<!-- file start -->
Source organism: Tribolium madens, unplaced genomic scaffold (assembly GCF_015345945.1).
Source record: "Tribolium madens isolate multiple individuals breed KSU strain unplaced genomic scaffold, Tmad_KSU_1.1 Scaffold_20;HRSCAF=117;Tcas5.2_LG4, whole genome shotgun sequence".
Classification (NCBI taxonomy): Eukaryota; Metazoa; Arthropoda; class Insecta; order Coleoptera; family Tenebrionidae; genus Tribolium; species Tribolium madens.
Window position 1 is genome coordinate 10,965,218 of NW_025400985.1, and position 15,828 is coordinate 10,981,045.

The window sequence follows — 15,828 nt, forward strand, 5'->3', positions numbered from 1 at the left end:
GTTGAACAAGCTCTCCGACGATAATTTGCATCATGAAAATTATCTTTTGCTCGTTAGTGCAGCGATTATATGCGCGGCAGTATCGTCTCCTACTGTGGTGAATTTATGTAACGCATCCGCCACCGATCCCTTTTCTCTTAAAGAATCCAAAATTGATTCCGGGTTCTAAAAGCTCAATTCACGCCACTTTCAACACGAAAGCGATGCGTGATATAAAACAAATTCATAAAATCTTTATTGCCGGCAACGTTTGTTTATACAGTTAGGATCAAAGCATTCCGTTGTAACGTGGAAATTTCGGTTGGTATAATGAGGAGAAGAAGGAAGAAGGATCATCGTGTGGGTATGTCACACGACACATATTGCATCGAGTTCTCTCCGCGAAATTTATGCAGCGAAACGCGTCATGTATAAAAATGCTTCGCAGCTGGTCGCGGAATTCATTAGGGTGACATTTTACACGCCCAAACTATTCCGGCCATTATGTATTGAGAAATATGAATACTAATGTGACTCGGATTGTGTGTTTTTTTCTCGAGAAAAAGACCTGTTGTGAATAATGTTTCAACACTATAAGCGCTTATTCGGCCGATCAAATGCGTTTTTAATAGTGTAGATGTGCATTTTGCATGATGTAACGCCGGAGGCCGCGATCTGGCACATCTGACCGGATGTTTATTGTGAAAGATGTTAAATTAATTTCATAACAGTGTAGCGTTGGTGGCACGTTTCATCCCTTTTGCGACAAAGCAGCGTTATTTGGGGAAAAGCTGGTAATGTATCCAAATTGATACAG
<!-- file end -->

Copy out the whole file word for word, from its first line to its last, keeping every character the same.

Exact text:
Source organism: Tribolium madens, unplaced genomic scaffold (assembly GCF_015345945.1).
Source record: "Tribolium madens isolate multiple individuals breed KSU strain unplaced genomic scaffold, Tmad_KSU_1.1 Scaffold_20;HRSCAF=117;Tcas5.2_LG4, whole genome shotgun sequence".
Classification (NCBI taxonomy): Eukaryota; Metazoa; Arthropoda; class Insecta; order Coleoptera; family Tenebrionidae; genus Tribolium; species Tribolium madens.
Window position 1 is genome coordinate 10,965,218 of NW_025400985.1, and position 15,828 is coordinate 10,981,045.

The window sequence follows — 15,828 nt, forward strand, 5'->3', positions numbered from 1 at the left end:
GTTGAACAAGCTCTCCGACGATAATTTGCATCATGAAAATTATCTTTTGCTCGTTAGTGCAGCGATTATATGCGCGGCAGTATCGTCTCCTACTGTGGTGAATTTATGTAACGCATCCGCCACCGATCCCTTTTCTCTTAAAGAATCCAAAATTGATTCCGGGTTCTAAAAGCTCAATTCACGCCACTTTCAACACGAAAGCGATGCGTGATATAAAACAAATTCATAAAATCTTTATTGCCGGCAACGTTTGTTTATACAGTTAGGATCAAAGCATTCCGTTGTAACGTGGAAATTTCGGTTGGTATAATGAGGAGAAGAAGGAAGAAGGATCATCGTGTGGGTATGTCACACGACACATATTGCATCGAGTTCTCTCCGCGAAATTTATGCAGCGAAACGCGTCATGTATAAAAATGCTTCGCAGCTGGTCGCGGAATTCATTAGGGTGACATTTTACACGCCCAAACTATTCCGGCCATTATGTATTGAGAAATATGAATACTAATGTGACTCGGATTGTGTGTTTTTTTCTCGAGAAAAAGACCTGTTGTGAATAATGTTTCAACACTATAAGCGCTTATTCGGCCGATCAAATGCGTTTTTAATAGTGTAGATGTGCATTTTGCATGATGTAACGCCGGAGGCCGCGATCTGGCACATCTGACCGGATGTTTATTGTGAAAGATGTTAAATTAATTTCATAACAGTGTAGCGTTGGTGGCACGTTTCATCCCTTTTGCGACAAAGCAGCGTTATTTGGGGAAAAGCTGGTAATGTATCCAAATTGATACAG